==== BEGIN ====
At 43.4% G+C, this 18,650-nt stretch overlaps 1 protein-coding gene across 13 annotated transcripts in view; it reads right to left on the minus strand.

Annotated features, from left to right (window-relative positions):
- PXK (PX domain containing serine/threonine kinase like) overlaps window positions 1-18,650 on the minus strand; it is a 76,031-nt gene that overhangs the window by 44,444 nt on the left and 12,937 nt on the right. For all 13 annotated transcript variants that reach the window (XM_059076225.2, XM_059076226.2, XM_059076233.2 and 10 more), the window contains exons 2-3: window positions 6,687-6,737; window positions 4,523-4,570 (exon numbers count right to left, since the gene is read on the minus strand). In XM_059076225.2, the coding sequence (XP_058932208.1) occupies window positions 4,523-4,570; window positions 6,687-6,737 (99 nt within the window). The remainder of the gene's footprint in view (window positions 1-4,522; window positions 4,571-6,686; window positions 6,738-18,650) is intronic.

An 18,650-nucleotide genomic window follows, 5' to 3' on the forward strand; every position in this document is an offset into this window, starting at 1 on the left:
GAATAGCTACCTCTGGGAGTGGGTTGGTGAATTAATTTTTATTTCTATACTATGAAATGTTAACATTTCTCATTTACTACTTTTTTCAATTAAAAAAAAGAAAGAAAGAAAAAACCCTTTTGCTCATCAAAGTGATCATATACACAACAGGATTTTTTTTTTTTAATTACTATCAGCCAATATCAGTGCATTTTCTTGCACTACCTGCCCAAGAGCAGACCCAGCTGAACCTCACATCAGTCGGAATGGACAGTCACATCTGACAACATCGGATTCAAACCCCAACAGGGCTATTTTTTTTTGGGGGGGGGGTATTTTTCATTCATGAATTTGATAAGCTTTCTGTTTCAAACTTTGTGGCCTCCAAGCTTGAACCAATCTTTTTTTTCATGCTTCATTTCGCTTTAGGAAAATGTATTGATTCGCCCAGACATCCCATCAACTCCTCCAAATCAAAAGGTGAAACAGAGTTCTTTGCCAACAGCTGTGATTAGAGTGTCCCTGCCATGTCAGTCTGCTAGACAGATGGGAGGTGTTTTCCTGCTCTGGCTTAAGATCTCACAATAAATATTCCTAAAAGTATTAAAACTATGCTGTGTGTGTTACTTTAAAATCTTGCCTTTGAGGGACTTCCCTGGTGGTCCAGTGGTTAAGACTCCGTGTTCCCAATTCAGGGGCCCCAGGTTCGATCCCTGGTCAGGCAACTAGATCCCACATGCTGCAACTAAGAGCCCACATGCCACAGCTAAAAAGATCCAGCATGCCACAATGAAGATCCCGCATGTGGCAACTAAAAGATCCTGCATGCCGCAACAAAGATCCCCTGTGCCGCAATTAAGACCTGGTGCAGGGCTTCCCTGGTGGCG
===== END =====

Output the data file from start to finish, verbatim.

At 43.4% G+C, this 18,650-nt stretch overlaps 1 protein-coding gene across 13 annotated transcripts in view; it reads right to left on the minus strand.

Annotated features, from left to right (window-relative positions):
- PXK (PX domain containing serine/threonine kinase like) overlaps window positions 1-18,650 on the minus strand; it is a 76,031-nt gene that overhangs the window by 44,444 nt on the left and 12,937 nt on the right. For all 13 annotated transcript variants that reach the window (XM_059076225.2, XM_059076226.2, XM_059076233.2 and 10 more), the window contains exons 2-3: window positions 6,687-6,737; window positions 4,523-4,570 (exon numbers count right to left, since the gene is read on the minus strand). In XM_059076225.2, the coding sequence (XP_058932208.1) occupies window positions 4,523-4,570; window positions 6,687-6,737 (99 nt within the window). The remainder of the gene's footprint in view (window positions 1-4,522; window positions 4,571-6,686; window positions 6,738-18,650) is intronic.

An 18,650-nucleotide genomic window follows, 5' to 3' on the forward strand; every position in this document is an offset into this window, starting at 1 on the left:
GAATAGCTACCTCTGGGAGTGGGTTGGTGAATTAATTTTTATTTCTATACTATGAAATGTTAACATTTCTCATTTACTACTTTTTTCAATTAAAAAAAAGAAAGAAAGAAAAAACCCTTTTGCTCATCAAAGTGATCATATACACAACAGGATTTTTTTTTTTTAATTACTATCAGCCAATATCAGTGCATTTTCTTGCACTACCTGCCCAAGAGCAGACCCAGCTGAACCTCACATCAGTCGGAATGGACAGTCACATCTGACAACATCGGATTCAAACCCCAACAGGGCTATTTTTTTTTGGGGGGGGGGTATTTTTCATTCATGAATTTGATAAGCTTTCTGTTTCAAACTTTGTGGCCTCCAAGCTTGAACCAATCTTTTTTTTCATGCTTCATTTCGCTTTAGGAAAATGTATTGATTCGCCCAGACATCCCATCAACTCCTCCAAATCAAAAGGTGAAACAGAGTTCTTTGCCAACAGCTGTGATTAGAGTGTCCCTGCCATGTCAGTCTGCTAGACAGATGGGAGGTGTTTTCCTGCTCTGGCTTAAGATCTCACAATAAATATTCCTAAAAGTATTAAAACTATGCTGTGTGTGTTACTTTAAAATCTTGCCTTTGAGGGACTTCCCTGGTGGTCCAGTGGTTAAGACTCCGTGTTCCCAATTCAGGGGCCCCAGGTTCGATCCCTGGTCAGGCAACTAGATCCCACATGCTGCAACTAAGAGCCCACATGCCACAGCTAAAAAGATCCAGCATGCCACAATGAAGATCCCGCATGTGGCAACTAAAAGATCCTGCATGCCGCAACAAAGATCCCCTGTGCCGCAATTAAGACCTGGTGCAGGGCTTCCCTGGTGGCG